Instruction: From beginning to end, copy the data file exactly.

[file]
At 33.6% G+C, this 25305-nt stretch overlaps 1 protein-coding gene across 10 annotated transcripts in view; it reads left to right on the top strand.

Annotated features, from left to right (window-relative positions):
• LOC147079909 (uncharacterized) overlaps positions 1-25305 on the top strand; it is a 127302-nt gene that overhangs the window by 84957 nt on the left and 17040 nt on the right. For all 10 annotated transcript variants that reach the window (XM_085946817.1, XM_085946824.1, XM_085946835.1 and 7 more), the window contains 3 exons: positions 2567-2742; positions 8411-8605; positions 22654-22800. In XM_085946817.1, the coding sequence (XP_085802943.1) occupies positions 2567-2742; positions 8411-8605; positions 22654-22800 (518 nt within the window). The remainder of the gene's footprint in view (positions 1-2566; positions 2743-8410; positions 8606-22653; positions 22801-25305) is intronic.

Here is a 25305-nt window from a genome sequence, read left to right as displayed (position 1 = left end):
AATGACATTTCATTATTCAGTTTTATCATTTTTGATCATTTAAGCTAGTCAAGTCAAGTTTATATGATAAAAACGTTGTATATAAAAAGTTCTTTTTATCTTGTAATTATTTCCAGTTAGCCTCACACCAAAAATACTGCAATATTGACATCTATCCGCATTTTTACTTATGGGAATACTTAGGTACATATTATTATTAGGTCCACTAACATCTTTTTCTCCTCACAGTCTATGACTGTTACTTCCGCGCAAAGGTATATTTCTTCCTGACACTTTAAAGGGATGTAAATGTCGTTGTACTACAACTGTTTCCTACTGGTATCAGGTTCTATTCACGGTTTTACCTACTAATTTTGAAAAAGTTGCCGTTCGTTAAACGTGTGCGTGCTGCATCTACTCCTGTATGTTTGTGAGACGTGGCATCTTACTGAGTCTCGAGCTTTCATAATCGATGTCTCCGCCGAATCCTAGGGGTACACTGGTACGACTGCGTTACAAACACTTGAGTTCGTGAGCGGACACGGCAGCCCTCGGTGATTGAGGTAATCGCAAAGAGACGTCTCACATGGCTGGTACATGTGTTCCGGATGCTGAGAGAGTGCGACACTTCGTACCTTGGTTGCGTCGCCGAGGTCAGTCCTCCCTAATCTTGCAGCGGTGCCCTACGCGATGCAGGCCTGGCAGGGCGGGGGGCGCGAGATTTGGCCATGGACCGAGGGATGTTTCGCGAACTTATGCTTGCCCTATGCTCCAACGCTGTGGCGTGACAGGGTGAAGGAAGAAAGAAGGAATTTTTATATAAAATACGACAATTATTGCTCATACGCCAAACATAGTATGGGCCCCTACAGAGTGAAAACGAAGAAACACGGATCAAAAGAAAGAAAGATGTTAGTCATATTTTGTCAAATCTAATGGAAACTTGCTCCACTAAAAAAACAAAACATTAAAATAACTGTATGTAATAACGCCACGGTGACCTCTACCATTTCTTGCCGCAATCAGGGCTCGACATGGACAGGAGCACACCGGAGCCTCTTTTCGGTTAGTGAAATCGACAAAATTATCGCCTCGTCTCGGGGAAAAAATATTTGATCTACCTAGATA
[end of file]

At 33.6% G+C, this 25305-nt stretch overlaps 1 protein-coding gene across 10 annotated transcripts in view; it reads left to right on the top strand.

Annotated features, from left to right (window-relative positions):
• LOC147079909 (uncharacterized) overlaps positions 1-25305 on the top strand; it is a 127302-nt gene that overhangs the window by 84957 nt on the left and 17040 nt on the right. For all 10 annotated transcript variants that reach the window (XM_085946817.1, XM_085946824.1, XM_085946835.1 and 7 more), the window contains 3 exons: positions 2567-2742; positions 8411-8605; positions 22654-22800. In XM_085946817.1, the coding sequence (XP_085802943.1) occupies positions 2567-2742; positions 8411-8605; positions 22654-22800 (518 nt within the window). The remainder of the gene's footprint in view (positions 1-2566; positions 2743-8410; positions 8606-22653; positions 22801-25305) is intronic.

Here is a 25305-nt window from a genome sequence, read left to right as displayed (position 1 = left end):
AATGACATTTCATTATTCAGTTTTATCATTTTTGATCATTTAAGCTAGTCAAGTCAAGTTTATATGATAAAAACGTTGTATATAAAAAGTTCTTTTTATCTTGTAATTATTTCCAGTTAGCCTCACACCAAAAATACTGCAATATTGACATCTATCCGCATTTTTACTTATGGGAATACTTAGGTACATATTATTATTAGGTCCACTAACATCTTTTTCTCCTCACAGTCTATGACTGTTACTTCCGCGCAAAGGTATATTTCTTCCTGACACTTTAAAGGGATGTAAATGTCGTTGTACTACAACTGTTTCCTACTGGTATCAGGTTCTATTCACGGTTTTACCTACTAATTTTGAAAAAGTTGCCGTTCGTTAAACGTGTGCGTGCTGCATCTACTCCTGTATGTTTGTGAGACGTGGCATCTTACTGAGTCTCGAGCTTTCATAATCGATGTCTCCGCCGAATCCTAGGGGTACACTGGTACGACTGCGTTACAAACACTTGAGTTCGTGAGCGGACACGGCAGCCCTCGGTGATTGAGGTAATCGCAAAGAGACGTCTCACATGGCTGGTACATGTGTTCCGGATGCTGAGAGAGTGCGACACTTCGTACCTTGGTTGCGTCGCCGAGGTCAGTCCTCCCTAATCTTGCAGCGGTGCCCTACGCGATGCAGGCCTGGCAGGGCGGGGGGCGCGAGATTTGGCCATGGACCGAGGGATGTTTCGCGAACTTATGCTTGCCCTATGCTCCAACGCTGTGGCGTGACAGGGTGAAGGAAGAAAGAAGGAATTTTTATATAAAATACGACAATTATTGCTCATACGCCAAACATAGTATGGGCCCCTACAGAGTGAAAACGAAGAAACACGGATCAAAAGAAAGAAAGATGTTAGTCATATTTTGTCAAATCTAATGGAAACTTGCTCCACTAAAAAAACAAAACATTAAAATAACTGTATGTAATAACGCCACGGTGACCTCTACCATTTCTTGCCGCAATCAGGGCTCGACATGGACAGGAGCACACCGGAGCCTCTTTTCGGTTAGTGAAATCGACAAAATTATCGCCTCGTCTCGGGGAAAAAATATTTGATCTACCTAGATA